The Whale Route begins in Cape Town and follows the particularly pretty R44, also known as Clarence Drive, through the Kogelberg Biosphere Reserve. The name gives it away, but nothing can quite prepare you for the sight of a humpback or southern right breaching just metres from where you sit – a phenomenon that occurs like clockwork between the months of June and November, the designated whale watch season in the region. Here, Mother Nature delivers a pristine stretch of coastline that separates the region’s mountains from the Atlantic. The entire route is renowned for its generous whale sightings, particularly in the Walker Bay area from Hermanus to Gansbaai. Whales swim into the bay to reproduce and give birth, and give onlookers a show with their breaching theatrics. Quaint villages, small touristic towns, rivers, fynbos-covered valleys and hamlets combine to give the Cape Whale Coast a magical touch with whales and sharks as equally celebrated as the flora in the region. Keep an eye out for the graceful blue cranes – the only crane that’s found naturally in the Western Cape and the bird emblem of South Africa.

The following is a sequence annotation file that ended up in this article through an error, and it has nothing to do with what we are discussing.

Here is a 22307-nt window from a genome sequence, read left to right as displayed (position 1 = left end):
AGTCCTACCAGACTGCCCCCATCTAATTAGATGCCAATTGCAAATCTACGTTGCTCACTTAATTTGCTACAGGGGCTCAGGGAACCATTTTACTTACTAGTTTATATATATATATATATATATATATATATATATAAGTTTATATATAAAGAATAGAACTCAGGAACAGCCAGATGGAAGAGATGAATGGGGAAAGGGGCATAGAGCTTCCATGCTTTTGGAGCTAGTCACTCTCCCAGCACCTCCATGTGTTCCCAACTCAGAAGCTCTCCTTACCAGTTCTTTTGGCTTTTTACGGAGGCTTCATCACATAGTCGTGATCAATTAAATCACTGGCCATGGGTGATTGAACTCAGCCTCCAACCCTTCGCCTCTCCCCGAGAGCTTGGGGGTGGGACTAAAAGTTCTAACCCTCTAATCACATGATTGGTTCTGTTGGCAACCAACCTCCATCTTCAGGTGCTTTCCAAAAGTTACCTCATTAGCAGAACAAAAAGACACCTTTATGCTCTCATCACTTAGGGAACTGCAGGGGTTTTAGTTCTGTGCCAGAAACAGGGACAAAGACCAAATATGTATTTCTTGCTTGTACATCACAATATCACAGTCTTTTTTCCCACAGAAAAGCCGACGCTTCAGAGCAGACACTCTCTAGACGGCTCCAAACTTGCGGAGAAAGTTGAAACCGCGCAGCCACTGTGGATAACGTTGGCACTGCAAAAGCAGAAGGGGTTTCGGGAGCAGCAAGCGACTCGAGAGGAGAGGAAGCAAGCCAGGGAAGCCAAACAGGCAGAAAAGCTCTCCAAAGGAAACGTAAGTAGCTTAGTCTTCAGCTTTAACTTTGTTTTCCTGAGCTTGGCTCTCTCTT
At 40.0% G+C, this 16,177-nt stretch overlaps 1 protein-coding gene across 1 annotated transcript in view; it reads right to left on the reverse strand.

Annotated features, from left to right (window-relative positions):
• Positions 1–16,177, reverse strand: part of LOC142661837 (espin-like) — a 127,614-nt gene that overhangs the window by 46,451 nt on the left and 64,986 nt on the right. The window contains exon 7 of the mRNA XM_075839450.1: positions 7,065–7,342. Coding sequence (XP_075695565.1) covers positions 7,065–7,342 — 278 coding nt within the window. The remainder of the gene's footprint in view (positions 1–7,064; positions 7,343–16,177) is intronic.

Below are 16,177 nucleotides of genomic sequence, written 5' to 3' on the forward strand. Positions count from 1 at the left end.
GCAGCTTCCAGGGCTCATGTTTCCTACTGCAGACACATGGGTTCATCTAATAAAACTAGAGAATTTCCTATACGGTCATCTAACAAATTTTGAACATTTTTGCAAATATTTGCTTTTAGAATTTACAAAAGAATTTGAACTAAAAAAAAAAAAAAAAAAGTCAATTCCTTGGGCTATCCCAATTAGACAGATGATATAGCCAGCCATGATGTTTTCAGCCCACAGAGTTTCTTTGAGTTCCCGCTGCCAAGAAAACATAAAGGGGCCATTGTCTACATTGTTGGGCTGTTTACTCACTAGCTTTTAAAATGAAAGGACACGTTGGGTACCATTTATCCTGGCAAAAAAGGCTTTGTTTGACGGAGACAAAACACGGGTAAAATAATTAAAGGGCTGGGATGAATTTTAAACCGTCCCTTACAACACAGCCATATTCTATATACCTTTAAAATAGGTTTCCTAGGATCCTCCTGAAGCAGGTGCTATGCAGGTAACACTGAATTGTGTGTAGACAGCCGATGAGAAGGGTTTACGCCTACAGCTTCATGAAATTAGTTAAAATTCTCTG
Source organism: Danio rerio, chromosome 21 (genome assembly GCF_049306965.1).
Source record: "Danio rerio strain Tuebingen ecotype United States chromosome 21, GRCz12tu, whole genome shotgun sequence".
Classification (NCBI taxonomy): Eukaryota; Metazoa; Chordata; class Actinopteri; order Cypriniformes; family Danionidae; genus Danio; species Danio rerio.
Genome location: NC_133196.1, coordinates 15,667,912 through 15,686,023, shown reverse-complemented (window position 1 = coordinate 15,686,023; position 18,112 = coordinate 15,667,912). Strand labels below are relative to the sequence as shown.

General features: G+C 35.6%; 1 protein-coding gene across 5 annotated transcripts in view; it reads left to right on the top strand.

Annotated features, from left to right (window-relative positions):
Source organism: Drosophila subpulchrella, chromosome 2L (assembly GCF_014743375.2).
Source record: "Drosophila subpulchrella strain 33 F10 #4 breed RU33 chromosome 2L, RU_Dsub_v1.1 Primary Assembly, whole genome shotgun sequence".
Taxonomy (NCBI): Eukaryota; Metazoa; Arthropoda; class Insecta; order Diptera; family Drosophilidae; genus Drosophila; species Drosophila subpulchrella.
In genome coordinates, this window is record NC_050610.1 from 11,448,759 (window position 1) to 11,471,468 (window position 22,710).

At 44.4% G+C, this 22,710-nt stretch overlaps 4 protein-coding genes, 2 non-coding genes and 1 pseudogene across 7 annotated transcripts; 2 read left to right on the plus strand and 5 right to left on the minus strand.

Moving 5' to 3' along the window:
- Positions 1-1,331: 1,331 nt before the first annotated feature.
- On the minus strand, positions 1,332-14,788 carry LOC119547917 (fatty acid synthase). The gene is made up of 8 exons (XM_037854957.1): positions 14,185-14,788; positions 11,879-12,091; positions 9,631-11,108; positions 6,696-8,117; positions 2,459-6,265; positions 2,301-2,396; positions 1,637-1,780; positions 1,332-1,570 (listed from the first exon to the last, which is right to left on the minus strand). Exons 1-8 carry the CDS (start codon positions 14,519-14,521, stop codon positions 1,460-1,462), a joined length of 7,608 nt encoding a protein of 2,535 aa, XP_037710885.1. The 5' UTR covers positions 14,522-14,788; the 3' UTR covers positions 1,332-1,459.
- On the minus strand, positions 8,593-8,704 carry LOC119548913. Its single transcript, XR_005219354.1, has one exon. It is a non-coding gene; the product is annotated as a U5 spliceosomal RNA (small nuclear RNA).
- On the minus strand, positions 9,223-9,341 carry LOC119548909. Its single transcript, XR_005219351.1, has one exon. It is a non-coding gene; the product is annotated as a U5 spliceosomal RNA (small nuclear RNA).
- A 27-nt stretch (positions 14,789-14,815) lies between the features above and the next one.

In the heart of the Fynbos kingdom, unassuming little settlements from Hangklip to Kleinmond sit in an area of such botanical significance, that UNESCO stepped in and declared it to be the first Biosphere Reserve in all of southern Africa. The Kogelberg Biosphere Reserve, dominating the biosphere, boasts more than 1600 species of indigenous fynbos and is a mecca for bushwalking and hiking.